Wexford man had to run from London helicopter crash
'OUR IMMEDIATE THOUGHT WAS THAT THE BUILDING WAS GOING TO FALL SO WE ALL MADE A RUN FOR IT'
A WEXFORD MAN was at the centre of the pandemonium in central London last week which saw two people killed and eleven injured when a helicopter plummeted to the ground in rush hour traffic.
Alan Crosbie, who is originally from Foulksmills, has been working in London for the last four years and was in the building right next door in the St George's Wharf development when the helicopter clipped a crane and spun out of control.
'I arrived into work as normal,' Alan said. 'I parked the van right underneath the crane and went into the office. The next minute there was pandemonium.'
The helicopter, which was under the control of experienced pilot, Pete Barnes clipped the crane which sits on top of one of Europe's tallest residential towers, causing it to spin out of control and plunge into the street near Vauxhall train station.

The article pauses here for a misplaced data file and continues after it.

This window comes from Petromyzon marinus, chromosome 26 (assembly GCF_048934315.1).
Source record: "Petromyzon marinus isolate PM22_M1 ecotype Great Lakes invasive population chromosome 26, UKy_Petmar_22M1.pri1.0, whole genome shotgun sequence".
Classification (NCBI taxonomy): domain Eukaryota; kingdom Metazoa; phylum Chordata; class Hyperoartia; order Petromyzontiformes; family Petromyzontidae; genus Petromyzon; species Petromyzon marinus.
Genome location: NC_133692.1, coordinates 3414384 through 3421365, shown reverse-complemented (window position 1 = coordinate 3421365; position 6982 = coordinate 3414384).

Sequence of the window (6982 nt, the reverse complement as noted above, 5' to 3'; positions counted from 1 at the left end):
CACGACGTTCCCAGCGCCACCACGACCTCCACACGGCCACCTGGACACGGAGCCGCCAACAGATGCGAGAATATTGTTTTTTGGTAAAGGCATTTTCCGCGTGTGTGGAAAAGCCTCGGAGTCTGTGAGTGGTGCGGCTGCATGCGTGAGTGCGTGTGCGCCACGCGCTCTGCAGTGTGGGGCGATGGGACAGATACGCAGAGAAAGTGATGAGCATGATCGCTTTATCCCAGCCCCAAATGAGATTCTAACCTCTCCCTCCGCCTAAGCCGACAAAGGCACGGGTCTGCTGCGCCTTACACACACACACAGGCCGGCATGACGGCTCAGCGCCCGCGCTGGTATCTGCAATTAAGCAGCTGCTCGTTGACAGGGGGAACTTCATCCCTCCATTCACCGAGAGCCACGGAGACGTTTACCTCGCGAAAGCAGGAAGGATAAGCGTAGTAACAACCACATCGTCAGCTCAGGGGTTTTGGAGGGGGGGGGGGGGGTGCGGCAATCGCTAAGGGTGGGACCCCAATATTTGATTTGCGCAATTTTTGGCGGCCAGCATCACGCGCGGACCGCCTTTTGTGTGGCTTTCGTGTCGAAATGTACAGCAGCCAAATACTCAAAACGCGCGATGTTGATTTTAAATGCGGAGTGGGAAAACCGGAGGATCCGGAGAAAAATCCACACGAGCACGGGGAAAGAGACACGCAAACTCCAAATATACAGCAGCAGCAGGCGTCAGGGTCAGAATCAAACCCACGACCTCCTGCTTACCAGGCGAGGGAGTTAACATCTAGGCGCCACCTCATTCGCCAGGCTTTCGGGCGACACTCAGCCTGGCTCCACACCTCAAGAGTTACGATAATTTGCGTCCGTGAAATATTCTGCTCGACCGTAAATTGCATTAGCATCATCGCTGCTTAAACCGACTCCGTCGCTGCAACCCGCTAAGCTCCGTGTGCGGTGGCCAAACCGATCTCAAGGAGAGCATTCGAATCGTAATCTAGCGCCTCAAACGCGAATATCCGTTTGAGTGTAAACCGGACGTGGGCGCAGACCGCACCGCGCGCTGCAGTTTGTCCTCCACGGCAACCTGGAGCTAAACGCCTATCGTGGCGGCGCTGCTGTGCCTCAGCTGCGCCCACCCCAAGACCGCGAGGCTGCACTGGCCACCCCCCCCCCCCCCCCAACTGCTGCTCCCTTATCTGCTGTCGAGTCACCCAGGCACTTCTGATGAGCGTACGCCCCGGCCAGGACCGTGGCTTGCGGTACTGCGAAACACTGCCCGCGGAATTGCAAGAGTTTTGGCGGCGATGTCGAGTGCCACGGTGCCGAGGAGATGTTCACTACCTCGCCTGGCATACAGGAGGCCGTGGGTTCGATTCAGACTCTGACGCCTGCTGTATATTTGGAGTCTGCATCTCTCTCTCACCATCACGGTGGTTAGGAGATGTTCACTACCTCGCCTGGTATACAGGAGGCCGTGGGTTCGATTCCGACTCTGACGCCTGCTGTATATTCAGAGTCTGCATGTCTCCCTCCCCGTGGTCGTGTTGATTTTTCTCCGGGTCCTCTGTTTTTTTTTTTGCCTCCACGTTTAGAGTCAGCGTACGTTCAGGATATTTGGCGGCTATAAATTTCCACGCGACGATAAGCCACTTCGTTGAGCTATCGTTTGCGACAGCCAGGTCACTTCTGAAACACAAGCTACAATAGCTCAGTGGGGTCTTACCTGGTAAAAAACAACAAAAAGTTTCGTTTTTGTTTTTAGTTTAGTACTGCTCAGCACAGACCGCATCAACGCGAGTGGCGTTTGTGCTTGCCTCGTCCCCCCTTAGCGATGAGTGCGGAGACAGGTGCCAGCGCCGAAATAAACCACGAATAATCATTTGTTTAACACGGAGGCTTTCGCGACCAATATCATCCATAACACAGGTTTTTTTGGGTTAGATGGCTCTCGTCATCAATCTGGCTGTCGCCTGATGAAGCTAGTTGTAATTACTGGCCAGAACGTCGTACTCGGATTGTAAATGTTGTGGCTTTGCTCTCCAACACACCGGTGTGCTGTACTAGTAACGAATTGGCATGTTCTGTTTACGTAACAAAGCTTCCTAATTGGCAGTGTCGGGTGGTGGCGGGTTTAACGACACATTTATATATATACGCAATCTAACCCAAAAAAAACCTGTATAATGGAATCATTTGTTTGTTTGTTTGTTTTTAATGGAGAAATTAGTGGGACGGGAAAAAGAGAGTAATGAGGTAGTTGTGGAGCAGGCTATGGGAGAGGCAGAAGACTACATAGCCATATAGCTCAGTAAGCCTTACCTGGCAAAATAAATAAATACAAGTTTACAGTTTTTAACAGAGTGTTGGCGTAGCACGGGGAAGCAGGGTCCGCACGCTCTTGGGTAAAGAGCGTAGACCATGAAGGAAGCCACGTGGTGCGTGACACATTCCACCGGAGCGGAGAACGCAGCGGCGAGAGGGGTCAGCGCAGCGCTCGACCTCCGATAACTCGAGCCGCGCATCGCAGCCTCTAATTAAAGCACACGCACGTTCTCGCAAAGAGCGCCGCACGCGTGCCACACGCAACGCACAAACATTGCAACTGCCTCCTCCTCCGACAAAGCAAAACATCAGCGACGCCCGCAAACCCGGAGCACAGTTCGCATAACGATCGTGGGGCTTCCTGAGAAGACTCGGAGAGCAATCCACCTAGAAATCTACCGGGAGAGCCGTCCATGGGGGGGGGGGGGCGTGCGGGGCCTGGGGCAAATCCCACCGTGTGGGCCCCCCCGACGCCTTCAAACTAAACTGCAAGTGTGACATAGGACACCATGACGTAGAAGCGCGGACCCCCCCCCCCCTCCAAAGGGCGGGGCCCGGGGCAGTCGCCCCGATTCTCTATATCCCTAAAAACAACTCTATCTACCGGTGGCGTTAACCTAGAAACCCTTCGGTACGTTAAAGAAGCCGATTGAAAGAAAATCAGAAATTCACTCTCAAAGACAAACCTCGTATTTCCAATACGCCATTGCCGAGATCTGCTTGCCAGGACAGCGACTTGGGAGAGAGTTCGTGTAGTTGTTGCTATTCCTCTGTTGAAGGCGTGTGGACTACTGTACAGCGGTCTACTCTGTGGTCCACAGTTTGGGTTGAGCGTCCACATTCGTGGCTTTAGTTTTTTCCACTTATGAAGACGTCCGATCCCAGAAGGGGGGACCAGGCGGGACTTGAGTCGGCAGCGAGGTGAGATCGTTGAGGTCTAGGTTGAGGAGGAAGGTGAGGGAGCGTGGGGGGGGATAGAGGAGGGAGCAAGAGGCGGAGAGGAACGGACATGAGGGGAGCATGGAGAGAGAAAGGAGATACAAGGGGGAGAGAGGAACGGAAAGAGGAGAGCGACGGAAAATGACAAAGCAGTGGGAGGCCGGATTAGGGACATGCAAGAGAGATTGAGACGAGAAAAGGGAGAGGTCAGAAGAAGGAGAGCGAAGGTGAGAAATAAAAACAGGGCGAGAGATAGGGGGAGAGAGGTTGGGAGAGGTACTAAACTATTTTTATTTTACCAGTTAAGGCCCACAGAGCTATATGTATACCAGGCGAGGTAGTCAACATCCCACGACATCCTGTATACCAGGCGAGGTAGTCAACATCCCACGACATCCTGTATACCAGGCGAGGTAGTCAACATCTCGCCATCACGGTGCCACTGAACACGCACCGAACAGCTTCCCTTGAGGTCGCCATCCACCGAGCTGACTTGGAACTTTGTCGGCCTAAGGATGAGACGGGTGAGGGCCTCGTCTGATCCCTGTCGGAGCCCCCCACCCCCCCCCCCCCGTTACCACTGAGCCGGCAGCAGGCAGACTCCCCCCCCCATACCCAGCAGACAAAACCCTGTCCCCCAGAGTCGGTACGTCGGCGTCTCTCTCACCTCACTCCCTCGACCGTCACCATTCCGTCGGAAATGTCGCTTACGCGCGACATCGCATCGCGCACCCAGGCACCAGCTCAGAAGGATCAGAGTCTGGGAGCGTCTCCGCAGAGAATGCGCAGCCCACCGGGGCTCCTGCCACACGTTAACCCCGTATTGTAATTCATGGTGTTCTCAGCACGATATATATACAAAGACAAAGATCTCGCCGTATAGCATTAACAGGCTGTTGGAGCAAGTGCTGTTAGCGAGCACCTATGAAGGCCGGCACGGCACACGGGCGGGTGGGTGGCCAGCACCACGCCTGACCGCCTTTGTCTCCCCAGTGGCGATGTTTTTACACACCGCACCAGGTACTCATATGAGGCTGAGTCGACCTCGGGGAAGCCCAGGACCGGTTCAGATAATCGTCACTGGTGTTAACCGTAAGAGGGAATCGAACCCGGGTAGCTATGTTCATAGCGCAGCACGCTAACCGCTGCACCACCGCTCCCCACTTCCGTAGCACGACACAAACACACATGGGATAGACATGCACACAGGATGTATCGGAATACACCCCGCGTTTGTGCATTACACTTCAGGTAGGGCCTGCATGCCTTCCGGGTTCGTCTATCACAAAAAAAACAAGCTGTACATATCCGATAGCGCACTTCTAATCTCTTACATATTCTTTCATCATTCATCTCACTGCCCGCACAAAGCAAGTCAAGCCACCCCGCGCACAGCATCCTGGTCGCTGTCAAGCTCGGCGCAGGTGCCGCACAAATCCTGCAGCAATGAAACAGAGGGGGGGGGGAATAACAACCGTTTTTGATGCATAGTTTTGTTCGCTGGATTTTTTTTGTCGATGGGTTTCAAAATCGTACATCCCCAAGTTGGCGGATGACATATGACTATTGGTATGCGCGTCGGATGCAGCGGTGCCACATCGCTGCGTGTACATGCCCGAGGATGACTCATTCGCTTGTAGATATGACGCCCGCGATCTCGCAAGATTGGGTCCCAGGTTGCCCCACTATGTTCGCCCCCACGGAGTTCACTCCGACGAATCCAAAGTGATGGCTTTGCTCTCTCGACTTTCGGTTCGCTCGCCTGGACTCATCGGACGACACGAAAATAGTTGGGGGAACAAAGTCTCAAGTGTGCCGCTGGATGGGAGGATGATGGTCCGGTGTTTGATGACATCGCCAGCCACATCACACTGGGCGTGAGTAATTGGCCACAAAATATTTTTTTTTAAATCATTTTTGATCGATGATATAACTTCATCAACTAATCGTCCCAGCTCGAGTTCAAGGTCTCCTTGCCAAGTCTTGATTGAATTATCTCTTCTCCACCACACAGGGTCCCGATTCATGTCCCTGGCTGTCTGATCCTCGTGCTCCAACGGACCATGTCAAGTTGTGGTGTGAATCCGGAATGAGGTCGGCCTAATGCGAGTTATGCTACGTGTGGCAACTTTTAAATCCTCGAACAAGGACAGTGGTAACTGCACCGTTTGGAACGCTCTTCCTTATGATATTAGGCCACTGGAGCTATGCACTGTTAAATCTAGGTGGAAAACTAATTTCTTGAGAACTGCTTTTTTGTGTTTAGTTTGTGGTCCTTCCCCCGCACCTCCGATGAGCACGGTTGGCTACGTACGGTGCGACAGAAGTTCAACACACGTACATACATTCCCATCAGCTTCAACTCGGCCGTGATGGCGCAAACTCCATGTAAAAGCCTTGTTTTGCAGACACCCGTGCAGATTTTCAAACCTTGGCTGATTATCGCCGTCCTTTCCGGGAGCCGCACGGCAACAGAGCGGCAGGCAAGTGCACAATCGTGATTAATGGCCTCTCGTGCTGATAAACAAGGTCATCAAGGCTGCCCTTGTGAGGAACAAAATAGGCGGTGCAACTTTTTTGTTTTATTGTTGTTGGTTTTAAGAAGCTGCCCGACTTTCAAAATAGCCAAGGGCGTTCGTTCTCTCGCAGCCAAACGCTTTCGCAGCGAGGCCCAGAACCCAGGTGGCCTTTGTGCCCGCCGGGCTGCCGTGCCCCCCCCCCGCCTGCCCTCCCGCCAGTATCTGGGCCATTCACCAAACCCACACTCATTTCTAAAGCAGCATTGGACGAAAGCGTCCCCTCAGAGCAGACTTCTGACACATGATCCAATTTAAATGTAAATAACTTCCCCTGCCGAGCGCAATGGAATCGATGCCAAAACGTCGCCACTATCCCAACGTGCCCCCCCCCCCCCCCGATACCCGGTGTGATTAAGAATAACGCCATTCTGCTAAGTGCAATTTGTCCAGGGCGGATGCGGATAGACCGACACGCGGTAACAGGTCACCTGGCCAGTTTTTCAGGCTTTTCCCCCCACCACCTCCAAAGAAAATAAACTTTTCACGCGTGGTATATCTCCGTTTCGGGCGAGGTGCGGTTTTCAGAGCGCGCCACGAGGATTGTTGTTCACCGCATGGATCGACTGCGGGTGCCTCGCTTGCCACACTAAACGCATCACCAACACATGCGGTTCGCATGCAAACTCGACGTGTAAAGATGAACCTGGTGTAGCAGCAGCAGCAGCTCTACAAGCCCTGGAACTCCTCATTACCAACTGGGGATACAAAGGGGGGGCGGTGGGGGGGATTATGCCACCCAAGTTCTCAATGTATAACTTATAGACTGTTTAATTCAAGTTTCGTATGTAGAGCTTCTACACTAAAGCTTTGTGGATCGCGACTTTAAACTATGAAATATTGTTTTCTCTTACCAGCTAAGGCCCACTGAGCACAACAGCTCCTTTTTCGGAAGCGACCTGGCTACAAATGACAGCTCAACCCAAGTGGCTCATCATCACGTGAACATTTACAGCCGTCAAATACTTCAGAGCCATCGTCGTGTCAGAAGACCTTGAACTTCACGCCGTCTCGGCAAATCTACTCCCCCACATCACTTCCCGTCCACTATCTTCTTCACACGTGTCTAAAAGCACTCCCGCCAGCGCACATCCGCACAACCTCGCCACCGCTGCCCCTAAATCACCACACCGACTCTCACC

' There was a huge bang,' Alan said. ' Then all you could see were bits of the helicopter and bits of the crane falling into the street below.
'Our immediate thought was that the building was going to fall down so we all made a run for it straight away. We didn't know what was going on. We couldn't see a whole lot because it was so foggy.'
The poor visibility on Wednesday morning is thought to be the main cause of the accident which saw pilot Pete Barnes and a person on the ground, named as Matthew Wood, lose their lives.
The helicopter eventually crashed to the ground, bursting into flames just one street over from the site where Alan was working as a ground engineer.
' The helicopter hit the ground, probably one street over from where the crane is. You could see the flames and the thick black smoke rising from where we were. Emergency services arrived about five minutes later and closed off the street and things like that.
'Looking back on it I suppose it was pure luck that the helicopter landed in the street and managed to avoid crashing into one of the buildings. It could have been a lot worse.'